Hare's Moon Yarns is now open! Click here for handspun gorgeous yarns from England.

Saturday, 6 September 2014

Soon to go a-viking!

Getting really excited now as in just a few days my daughter and I are embarking on a lightning raid to Denmark! We have 4 nights in the centre of Copenhagen, from which we will venture to Roskilde for the viking museum and also into Sweden across The Bridge *squee*. Yes, that bridge, from that SkandNoir series. We have been learning some Danish, not so that we blend in (I'm reliably informed that the moment I open my mouth every local will immediately speak English anyway) but because it seems rude not to at least try. I can count to 10, ask where the toilet is, get a table for 2 and almost certainly mispronounce everything on the menu but I'll know roughly what I'm trying to order. It's been about 6 years since I travelled east rather than west, and I am so looking forward to it.

Meanwhile, my efforts in writing knitting patterns are being rewarded with a steady trickle of sales at Hare's Moon Yarns. I have published 3 so far: Medici the Hare, a newborn size baby cardigan with optional scratch mitts, and most recently a pattern for socks for feet that are wider than normal or for those with swollen ankles. The long-term plan is to move to my own website next year, and also publish a collection of patterns in a book/download rather than just individual ones. But small steps....

On the needles at the moment:
* 2 jumpers with shoulder buttons for 2 little boys
* a shocking pink shawl/scarf in extremely thin random yarn, possibly cotton, for me
* a pair of bunny slippers commissioned from a co-worker

On the wheel:
Gotland cream, will be chunky weight once plied

We recently also made some blackberry and vanilla jam, which was distributed at work.


Saturday, 2 August 2014

Not giving it all away

After years of people telling me "you should sell those!" about the things I make, I have recently has some people say "why don't you give that away, why do you want money for it?".

There is a very simple answer. Time. I don't claim to be the best knitter, writer, maker or the best anything, but what I produce comes from more than 35 years of learning and investing in myself. Just as no one would expect a plumber to fix leaking pipes for nothing, why should people expect any other hand-made item to always be free - or practically given away at the lowest possible price which does not even cover the material costs let alone the labour time?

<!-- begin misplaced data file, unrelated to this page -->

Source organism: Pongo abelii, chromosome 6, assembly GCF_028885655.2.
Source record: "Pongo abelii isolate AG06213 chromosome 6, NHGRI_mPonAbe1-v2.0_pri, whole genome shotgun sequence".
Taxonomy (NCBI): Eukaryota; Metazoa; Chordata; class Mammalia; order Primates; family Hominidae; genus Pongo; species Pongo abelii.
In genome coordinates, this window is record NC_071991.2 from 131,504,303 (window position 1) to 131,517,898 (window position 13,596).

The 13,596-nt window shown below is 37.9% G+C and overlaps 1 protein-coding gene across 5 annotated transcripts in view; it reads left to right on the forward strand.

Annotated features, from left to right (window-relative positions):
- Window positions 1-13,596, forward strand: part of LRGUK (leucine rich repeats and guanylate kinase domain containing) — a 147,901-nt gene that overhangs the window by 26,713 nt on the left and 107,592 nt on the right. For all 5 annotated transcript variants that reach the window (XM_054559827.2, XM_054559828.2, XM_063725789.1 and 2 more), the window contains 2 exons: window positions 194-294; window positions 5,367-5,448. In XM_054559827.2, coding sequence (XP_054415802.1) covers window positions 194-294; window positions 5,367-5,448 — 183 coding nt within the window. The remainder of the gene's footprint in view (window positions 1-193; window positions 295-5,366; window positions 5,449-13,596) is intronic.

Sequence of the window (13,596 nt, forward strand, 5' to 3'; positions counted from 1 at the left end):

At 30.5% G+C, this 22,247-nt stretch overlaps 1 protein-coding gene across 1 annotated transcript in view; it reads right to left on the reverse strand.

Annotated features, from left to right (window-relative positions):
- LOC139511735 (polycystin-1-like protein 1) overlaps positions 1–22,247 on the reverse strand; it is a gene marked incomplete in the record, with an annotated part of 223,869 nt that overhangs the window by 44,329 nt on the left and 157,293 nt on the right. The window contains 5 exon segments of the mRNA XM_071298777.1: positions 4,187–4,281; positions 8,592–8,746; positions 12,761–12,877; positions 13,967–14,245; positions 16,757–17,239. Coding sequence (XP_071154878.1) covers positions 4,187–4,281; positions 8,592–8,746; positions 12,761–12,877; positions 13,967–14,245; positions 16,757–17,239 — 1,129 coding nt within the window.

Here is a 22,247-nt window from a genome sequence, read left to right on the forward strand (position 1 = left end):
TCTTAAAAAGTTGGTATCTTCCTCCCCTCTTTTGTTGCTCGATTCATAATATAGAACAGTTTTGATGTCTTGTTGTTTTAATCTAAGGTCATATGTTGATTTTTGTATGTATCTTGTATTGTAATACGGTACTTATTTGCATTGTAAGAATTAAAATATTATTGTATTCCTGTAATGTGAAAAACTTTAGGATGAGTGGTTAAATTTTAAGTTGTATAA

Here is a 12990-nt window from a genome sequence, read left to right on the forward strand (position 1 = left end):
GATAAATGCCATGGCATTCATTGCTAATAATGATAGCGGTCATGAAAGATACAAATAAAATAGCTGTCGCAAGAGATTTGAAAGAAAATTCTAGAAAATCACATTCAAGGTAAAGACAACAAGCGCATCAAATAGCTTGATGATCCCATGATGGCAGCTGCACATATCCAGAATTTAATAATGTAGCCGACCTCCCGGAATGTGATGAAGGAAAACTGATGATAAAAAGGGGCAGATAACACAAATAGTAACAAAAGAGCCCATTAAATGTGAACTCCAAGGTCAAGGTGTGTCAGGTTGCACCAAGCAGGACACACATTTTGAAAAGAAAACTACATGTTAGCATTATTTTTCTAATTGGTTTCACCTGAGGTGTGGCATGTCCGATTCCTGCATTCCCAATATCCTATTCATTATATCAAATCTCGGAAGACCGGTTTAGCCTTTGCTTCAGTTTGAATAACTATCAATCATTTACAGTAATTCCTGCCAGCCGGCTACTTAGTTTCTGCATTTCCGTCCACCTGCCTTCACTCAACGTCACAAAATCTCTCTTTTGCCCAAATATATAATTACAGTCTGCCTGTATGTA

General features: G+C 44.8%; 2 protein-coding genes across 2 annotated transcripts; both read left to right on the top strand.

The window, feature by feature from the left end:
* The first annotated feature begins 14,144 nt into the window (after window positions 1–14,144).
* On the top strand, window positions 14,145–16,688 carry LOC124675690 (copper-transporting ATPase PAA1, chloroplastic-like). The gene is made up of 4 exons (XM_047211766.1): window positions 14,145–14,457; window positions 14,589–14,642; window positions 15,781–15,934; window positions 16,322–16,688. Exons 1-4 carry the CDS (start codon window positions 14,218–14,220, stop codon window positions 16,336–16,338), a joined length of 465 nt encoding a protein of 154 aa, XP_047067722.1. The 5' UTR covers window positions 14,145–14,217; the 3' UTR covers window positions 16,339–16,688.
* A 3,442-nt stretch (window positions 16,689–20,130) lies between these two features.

I do give a lot of what I make away as gifts. People in general don't see that, because they are not the recipients. I also spend time helping others learn to knit, sew, make etc without charging, because it is important that these skills are used and passed on through the generations so they are not lost. Equally, I pay for the raw materials, and wouldn't dream of quibbling over the prices I am charged.

It's not just in the area of physically making things that I refuse to give it all away for free. My time is precious to me, and while sometimes I might work a few extra minutes for no pay in my day job, that doesn't mean I am always going to be the first to voluteer for overtime - whether paid or as TOIL - because I have other things that I do in my life that are way more important than the day job I do. Sometimes if you give too much, people begin to expect it all the time and get pissy when you say no.

My beliefs centre on the concept of maintaining yourself so that you can then assist others. It might sound a bit selfish, but if you are not physically, mentally and financially in a good place, how can you help others without bringing the whole house of cards down? This applies to my time as well. I need time for myself, in order to function well for and with others. How I spend my own time is down to me.

So, I'm not forcing anyone to buy my items, or pay for my time, and generally people don't need to. But if I occasionally ask for some recompence, it's not because I am being greedy. I just need to balance things like everyone else does.    

Friday, 4 July 2014

Meet the family

Just thought I'd show off the range of Hare toys I've been working on recently. The pattern is now available at Hare's Moon Yarns as are Medici, Archie and Bella.


                                                                Bella, Medici and Archie                                                      


                                                                Florence and Medici   







Sunday, 29 June 2014

Very exciting!